I want to update you on a critical vote we took Tuesday.  It concerned the relationship between Maine’s tax code and changes Congress recently made to federal taxes. The Maine House gave initial approval to a fiscally responsible measure that provides clarity for tax filers and tax relief for homeowners, students, small businesses and teachers. It also provides $23 million for public education to protect taxpayers from a cost shift. As a member of the Joint Standing Committee on Taxation, I have been deeply involved in this bill’s evolution.

I support the elements of this bill that help Maine’s middle class and small businesses grow and thrive. Those include the addition of mortgage insurance to the mortgage interest deduction, deductions for higher education costs, incentives for small businesses and deductions for teachers who use their own hard-earned money to provide supplies in their classrooms.

The House version of the bill conforms fully to the federal tax code in all the areas where Maine has traditionally conformed, but differs from the governor’s version in two important ways.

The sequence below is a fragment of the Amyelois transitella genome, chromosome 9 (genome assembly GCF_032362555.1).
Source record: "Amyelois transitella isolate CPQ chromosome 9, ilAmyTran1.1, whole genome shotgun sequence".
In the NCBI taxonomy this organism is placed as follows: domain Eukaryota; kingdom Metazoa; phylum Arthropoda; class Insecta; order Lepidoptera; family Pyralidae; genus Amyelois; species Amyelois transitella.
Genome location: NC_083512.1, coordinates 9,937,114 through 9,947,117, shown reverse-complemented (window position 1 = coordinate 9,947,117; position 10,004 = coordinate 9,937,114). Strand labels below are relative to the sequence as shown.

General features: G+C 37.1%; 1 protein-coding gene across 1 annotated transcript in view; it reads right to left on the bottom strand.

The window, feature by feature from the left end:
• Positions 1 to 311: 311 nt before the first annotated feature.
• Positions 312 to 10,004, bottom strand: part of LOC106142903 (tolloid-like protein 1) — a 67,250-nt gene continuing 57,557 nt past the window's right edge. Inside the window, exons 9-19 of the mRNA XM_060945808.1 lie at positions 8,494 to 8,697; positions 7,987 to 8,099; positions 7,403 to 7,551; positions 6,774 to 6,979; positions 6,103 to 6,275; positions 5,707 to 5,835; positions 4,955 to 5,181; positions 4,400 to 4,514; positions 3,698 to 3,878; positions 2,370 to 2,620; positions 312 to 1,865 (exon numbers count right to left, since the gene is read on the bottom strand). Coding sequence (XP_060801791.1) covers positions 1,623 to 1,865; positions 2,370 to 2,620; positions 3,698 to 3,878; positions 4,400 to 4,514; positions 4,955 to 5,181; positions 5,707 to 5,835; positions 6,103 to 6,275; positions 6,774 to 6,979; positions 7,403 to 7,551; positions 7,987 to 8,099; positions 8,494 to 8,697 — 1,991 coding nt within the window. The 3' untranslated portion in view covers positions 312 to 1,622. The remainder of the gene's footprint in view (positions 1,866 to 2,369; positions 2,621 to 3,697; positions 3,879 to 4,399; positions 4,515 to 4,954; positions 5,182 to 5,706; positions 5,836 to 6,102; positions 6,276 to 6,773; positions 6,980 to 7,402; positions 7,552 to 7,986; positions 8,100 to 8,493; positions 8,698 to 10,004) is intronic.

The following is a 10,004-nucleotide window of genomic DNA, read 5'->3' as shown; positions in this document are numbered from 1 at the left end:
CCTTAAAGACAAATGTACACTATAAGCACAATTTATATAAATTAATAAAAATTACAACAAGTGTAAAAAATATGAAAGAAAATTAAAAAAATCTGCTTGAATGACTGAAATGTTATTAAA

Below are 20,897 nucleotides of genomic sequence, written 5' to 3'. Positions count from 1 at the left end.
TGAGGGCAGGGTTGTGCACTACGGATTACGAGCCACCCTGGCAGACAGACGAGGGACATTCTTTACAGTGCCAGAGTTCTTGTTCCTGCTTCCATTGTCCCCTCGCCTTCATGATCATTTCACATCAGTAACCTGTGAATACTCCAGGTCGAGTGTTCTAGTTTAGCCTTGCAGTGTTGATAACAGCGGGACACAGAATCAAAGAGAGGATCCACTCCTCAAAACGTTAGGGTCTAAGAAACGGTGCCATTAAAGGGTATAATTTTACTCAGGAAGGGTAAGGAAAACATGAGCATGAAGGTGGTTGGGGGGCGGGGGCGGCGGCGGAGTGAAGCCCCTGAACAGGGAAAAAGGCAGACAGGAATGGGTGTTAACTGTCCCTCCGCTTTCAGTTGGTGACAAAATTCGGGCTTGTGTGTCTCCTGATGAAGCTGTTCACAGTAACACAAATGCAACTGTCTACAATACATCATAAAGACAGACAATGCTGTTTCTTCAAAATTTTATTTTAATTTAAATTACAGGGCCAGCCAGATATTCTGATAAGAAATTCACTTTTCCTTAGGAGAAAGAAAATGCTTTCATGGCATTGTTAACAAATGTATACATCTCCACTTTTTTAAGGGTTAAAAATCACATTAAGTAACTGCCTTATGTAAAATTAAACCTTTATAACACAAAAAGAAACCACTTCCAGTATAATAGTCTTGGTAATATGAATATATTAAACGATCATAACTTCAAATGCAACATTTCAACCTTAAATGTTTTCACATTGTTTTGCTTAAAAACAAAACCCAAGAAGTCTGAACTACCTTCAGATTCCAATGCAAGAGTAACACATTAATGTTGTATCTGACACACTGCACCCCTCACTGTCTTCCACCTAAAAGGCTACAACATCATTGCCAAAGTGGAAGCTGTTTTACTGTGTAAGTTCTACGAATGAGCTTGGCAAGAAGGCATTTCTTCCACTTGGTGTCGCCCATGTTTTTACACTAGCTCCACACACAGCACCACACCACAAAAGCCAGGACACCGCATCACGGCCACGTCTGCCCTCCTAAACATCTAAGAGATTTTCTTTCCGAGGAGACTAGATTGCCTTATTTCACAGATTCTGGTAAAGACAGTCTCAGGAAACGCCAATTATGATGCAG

First, it provides this additional $23 million to local schools to address the fact that many school districts would be getting less – sometimes significantly less – state funding in the upcoming school year. We want to protect our classrooms, and property taxpayers – Topsham’s families, local businesses and seniors who find it harder to stay in their homes when town property taxes spike.

Second, it discontinues the Maine Capital Investment Credit in 2016. This was a program created as a temporary response to the recession and we need to review whether it has actually created jobs as intended. We do not want to put your money into a program we are not sure makes a difference for creating good jobs in Maine.

 

The Maine Capital Investment Credit has been part of our state’s version of Federal bonus depreciation, but it is not a precise mirror of the federal version. Primarily benefiting large multi-state corporations, it could cost Maine taxpayers $22 million over 2 years. Our bill provides the opportunity to evaluate the credit’s performance while leaving it in place for the 2015 tax year so businesses can get on with filing their taxes.

This important measure faces further action in the both the House and Senate. I will continue to keep you updated on the debate.

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